The United States now spends over $50 million per year on health programs in Indonesia, and Secretary Clinton recalled that "pandemics threaten children in Jakarta and Jacksonville." Half of all cases of avian influenza occurred in Indonesia, and the country is a reservoir for tropical and infectious diseases such as malaria, tuberculosis and dengue fever. The comprehensive science and technology agreement now being negotiated can provide a sounder basis for bilateral health cooperation, particularly for joint research. However, health cooperation needs further discussion to resolve disputes over biological sample sharing.
Regional Security and Counterterrorism: With over 40 percent of ASEAN's population, Indonesia is a natural leader for the region situated between China, India and Japan. Security cooperation has proved important for many reasons: to build capacity to respond to natural disasters at home and to join peacekeeping missions abroad, to combat terrorist threats, and to protect trade routes, such as the Straits of Malacca. Cooperation on law enforcement is intense and effective. PACOM, the US command based in Honolulu, takes the lead on defense issues and has a busy program of training and exercises. These programs transmit our values to the Indonesian military and police, and both have reform programs to prevent human rights abuses.
Trade and Investment: G-20 summit meetings have Indonesia at the head table. Indonesia is weathering the global economic crisis because its economy is driven by domestic consumption and its macroeconomic policies are sound. Indonesia has earned this position, and Goldman Sachs has predicted in its study of major emerging economies that Indonesia's economy will surpass Japan's in size by 2050. However, long-term trends could be destabilizing: half of Indonesia lives on $2 a day or less; unemployment is near ten percent and rising, and underemployment is over 30 percent; and, income inequality could ignite social and political tensions in any economic downturn.
The bilateral trade and investment relationship needs attention. Indonesia is only our 26th largest trading partner, and Indonesia has concluded "free" trade pacts with ASEAN partners, Australia, New Zealand, Japan, South Korea and China. For starters, reinstating the Overseas Private Investment Corporation (OPIC) agreement, deepening the current Trade and Investment Framework Agreement, and opening talks for a Bilateral Investment Treaty would give needed ballast to the bilateral relationship. Without engaging real economic interests from both sides, a bilateral partnership will lack scope and support.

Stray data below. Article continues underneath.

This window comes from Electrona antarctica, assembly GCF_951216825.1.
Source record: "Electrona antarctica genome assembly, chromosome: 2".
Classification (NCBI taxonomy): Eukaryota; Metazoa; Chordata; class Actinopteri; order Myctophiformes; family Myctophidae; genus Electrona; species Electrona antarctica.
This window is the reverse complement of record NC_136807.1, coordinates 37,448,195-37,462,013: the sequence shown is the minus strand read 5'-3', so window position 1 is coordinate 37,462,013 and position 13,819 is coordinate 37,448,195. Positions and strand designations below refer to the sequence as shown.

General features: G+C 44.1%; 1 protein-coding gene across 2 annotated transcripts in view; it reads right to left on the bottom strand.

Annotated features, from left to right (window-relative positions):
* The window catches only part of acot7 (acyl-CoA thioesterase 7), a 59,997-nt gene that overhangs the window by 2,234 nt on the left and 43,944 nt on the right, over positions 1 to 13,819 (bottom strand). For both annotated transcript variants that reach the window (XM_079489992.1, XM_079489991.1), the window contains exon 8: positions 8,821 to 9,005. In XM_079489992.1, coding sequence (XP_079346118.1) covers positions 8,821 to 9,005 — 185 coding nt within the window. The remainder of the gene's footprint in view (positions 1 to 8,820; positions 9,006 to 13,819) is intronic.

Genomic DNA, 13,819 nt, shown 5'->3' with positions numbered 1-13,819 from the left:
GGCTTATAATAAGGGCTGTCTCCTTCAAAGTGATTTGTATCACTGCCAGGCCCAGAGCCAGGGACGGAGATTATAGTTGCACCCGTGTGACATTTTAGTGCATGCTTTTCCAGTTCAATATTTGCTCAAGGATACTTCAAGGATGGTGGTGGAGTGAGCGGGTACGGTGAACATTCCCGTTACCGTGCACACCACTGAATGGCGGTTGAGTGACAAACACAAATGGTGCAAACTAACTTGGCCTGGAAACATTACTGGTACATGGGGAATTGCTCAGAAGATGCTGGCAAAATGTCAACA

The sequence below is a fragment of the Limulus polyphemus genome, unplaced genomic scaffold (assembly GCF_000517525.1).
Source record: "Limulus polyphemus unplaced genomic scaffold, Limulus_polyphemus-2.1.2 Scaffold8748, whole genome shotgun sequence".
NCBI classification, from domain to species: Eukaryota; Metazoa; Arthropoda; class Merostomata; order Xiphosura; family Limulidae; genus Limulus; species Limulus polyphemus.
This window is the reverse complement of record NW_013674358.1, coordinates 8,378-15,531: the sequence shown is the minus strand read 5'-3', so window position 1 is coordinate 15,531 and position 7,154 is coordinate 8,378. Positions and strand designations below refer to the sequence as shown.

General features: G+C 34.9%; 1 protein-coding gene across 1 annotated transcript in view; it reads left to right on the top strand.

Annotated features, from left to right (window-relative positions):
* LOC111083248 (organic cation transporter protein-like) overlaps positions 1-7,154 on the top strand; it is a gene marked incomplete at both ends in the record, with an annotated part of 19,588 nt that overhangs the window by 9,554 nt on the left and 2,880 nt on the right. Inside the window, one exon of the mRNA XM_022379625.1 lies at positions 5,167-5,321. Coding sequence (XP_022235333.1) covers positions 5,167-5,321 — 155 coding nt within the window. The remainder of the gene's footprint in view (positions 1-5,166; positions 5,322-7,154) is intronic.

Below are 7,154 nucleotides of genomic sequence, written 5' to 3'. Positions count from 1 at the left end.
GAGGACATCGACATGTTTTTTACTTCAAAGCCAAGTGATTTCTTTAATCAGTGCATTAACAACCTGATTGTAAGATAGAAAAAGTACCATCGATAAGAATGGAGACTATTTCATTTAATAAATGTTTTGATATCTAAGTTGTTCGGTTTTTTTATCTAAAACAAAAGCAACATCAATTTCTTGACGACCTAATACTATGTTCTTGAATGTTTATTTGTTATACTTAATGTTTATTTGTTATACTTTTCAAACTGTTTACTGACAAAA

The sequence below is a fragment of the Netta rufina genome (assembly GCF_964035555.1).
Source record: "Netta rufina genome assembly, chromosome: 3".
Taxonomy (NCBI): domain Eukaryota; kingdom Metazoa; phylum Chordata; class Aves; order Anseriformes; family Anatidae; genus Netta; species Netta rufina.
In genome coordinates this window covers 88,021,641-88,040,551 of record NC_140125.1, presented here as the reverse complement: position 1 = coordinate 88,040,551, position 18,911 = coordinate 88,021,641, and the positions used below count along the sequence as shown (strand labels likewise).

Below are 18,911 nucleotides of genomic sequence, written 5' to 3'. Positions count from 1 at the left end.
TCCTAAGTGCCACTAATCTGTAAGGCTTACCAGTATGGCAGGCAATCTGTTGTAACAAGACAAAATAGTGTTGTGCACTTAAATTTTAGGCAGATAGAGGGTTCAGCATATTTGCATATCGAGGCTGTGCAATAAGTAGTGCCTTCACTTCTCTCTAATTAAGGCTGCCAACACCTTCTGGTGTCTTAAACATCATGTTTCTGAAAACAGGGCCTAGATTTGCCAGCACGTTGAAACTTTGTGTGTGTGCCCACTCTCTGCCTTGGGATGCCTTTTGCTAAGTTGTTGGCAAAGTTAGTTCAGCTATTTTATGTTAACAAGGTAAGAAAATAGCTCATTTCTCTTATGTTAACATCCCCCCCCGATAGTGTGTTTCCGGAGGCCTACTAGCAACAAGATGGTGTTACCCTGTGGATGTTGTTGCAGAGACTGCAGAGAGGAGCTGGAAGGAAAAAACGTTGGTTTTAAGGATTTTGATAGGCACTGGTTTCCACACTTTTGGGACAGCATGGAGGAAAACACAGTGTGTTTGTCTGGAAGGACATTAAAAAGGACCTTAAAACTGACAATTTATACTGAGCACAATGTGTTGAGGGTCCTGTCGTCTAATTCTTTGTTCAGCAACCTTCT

Smart Power: The Way Forward
Diplomats are initiators, facilitators, and--ideally--intellectual leaders. All five elements of the proposed comprehensive partnership require more and deeper engagement. How do we develop a smart power strategy?
Advances in information technology, media and global networks have extended diplomacy well beyond government to government relations. No longer mere reporting officers, diplomats must be action officers who shape decisions by providing context, by connecting with government and private sectors, and by advancing policy directly. The successful diplomat must broaden the field beyond traditional channels to engage domestic agencies of the government, universities, private foundations, companies, civil society organizations, and individuals.
A second key lesson is to engage your partners on issues that are vital within their own society. In the case of Indonesia, that means working on education, on counter-terrorism, on fighting corruption, on health, on climate change, and on trade. This agenda is not traditional for diplomacy, and it touches on areas sensitive for domestic politics. However, the best way to promote reform is to work with the reformers, and international cooperation should fuel internal change.
Finally, steer a course into the future. Whatever programs are put in place, rather than respond to yesterday's problems, they must aim at a point of arrival five, ten, or twenty years hence. Education and climate change are clear examples. What future can any relationship have without policies that nurture the young and protect their environment?
United States Ambassador to Indonesia